While the whole finance community (including us at Chester Asset Management) focus on the impacts of Coronavirus on global supply chains, there is another deadly virus in China changing the way the Chinese eat. And that is impacting protein prices and offering tailwinds to select ASX names.
Anthony Kavanagh, Portfolio Manager at Chester Asset Management, shares his latest insights on what’s driving pork prices and the impacts this is having on our investible Agribusiness universe.
Apart from catching up with family and friends and listening to Big Block on repeat with the kids, we spent countless hours during the recent holidays reading and thinking about the devastating impacts of Australia’s bushfires and the big trends shaping markets into the new decade. One theme we have written about previously, that is literally close to our heart is food. With the popularity of Netflix documentary, the Gamechangers, and heightened climate change awareness, the meat substitution and vegetarian/vegan movement continues to be a powerful trend shaping the way we (westerners) eat that we want exposure to.
And while the whole finance community (including us) focuses on the impacts of 2019-nCoV (the Coronavirus) on global supply chains, there is another deadly virus in China changing the way the Chinese eat, that is impacting protein prices, and offers tailwinds to select ASX names.
The Chinese consume a lot of pork. Per capita consumption in 2018 was ~40kg and represented approximately 2/3 of meat consumption with poultry 11kg and beef 6kg per person p.a. It is further estimated that China consumes almost double the global average when it comes to fish/seafood at 41kg/person p.a.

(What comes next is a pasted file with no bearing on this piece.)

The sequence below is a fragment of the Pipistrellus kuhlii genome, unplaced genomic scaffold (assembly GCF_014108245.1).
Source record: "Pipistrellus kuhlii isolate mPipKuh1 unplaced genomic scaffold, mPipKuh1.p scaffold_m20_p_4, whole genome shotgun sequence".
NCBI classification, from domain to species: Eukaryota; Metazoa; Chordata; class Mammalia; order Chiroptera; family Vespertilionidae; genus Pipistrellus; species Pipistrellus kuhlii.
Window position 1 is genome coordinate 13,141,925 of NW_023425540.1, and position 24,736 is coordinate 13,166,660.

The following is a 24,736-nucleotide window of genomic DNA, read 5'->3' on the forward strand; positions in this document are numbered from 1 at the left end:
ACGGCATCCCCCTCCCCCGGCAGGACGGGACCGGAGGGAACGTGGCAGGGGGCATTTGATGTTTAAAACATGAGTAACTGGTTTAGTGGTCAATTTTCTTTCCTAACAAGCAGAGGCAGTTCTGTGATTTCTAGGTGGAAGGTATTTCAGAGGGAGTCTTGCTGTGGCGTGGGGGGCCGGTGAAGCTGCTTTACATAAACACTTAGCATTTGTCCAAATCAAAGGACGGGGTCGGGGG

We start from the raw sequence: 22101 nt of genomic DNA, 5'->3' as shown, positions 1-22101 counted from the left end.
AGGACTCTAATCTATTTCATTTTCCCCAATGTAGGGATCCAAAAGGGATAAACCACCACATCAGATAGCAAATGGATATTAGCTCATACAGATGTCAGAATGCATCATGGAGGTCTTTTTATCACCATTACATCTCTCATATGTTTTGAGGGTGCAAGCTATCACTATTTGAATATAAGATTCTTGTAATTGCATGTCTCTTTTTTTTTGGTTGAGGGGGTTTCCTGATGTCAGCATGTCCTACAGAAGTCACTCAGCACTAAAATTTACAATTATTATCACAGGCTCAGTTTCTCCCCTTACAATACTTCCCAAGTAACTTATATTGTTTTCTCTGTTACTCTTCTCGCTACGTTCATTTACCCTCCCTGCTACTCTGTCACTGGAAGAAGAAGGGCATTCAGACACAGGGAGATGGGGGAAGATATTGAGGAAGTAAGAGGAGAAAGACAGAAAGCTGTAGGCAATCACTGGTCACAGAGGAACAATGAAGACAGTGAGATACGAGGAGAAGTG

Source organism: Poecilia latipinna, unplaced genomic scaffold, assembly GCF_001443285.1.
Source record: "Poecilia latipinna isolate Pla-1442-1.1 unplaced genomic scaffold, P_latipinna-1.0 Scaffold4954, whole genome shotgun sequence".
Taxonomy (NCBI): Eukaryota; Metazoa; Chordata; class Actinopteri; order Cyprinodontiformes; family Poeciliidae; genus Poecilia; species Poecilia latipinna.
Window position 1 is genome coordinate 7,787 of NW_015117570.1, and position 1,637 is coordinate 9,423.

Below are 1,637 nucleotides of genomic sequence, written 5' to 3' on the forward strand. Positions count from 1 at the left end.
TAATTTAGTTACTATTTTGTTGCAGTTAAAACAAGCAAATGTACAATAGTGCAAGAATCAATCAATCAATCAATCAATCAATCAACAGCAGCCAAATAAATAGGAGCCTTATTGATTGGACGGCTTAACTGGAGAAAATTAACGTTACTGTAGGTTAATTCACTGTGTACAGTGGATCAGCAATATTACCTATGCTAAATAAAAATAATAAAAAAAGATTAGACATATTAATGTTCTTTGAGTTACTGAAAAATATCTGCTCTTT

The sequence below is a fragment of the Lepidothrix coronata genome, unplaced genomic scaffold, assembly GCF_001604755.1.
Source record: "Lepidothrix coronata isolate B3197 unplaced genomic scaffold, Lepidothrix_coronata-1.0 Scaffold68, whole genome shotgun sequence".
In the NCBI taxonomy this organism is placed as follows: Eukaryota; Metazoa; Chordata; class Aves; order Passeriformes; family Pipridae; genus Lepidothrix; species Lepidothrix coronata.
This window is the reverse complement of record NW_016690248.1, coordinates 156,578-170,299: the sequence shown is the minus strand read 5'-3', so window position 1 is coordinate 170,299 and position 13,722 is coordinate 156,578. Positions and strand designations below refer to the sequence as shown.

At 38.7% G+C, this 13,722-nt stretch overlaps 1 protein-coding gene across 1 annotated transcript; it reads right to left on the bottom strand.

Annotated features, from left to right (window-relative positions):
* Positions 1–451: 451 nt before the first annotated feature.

Source: Australian Government Department of Agriculture
And the country (at least in 2018) was largely self-sufficient, producing ~54 Million tonnes, approximately half the world’s pork (only importing close to 1Mt).
But this is all changing, at least temporarily as the country grapples with African Swine Fever.
China’s pork supplies decimated
African Swine Fever (ASF), despite the name was rumoured to have originated from Russia and was first detected in China in August 2018, in Liaoning Province. Shortly after it was reported to have spread to Inner Mongolia and by December 2018 reached Guandong. By April 2019 ASF was detected in Tibet and Xinjiang in Western China. Within a year ASF had covered most of China and spread to neighbouring pork producing countries, including Vietnam, Cambodia, Korea and the Philippines.
Within China the Ministry of Agriculture and Rural Affairs responded immediately, enacting legislation to fight the disease. Once detected on a farm all pigs within a 3km radius were to be culled and disposed of, with farmers to receive compensation of RMB1200/pig.
The impacts of this were huge, with the World Organisation for Animal Health estimating 200 million pigs to be culled in China ~40%(1) of China’s 2018 production levels, or ~20Mt. The effects of which are likely to be experienced over several years. Experts suggest the market won’t be close to rebalancing until at least 2025.
- China pork price: At the start of the ASF epidemic Chinese pork prices were ~RMB20/kg. By June 2019 prices had crept to ~RMB24/kg before rocketing by September to be up >80% at ~RMB38/kg. In October it spiked to ~RMB50/kg before settling to ~RMB45/kg in December.
- International pork prices: China increased imports of pork by ~80% in 2019 to 2.1Mt, Brazil and Australia being 2 key beneficiaries of the volume which has led to rising global prices. The Australian pig industry is focused primarily on domestic production with only ~10% of production (pre 2019) exported. In some areas over the hook pig prices have increased ~50% from ~AUD2.50/kg to >AUD3.50/kg. European prices are also up about 30% over 2019 with increased exports.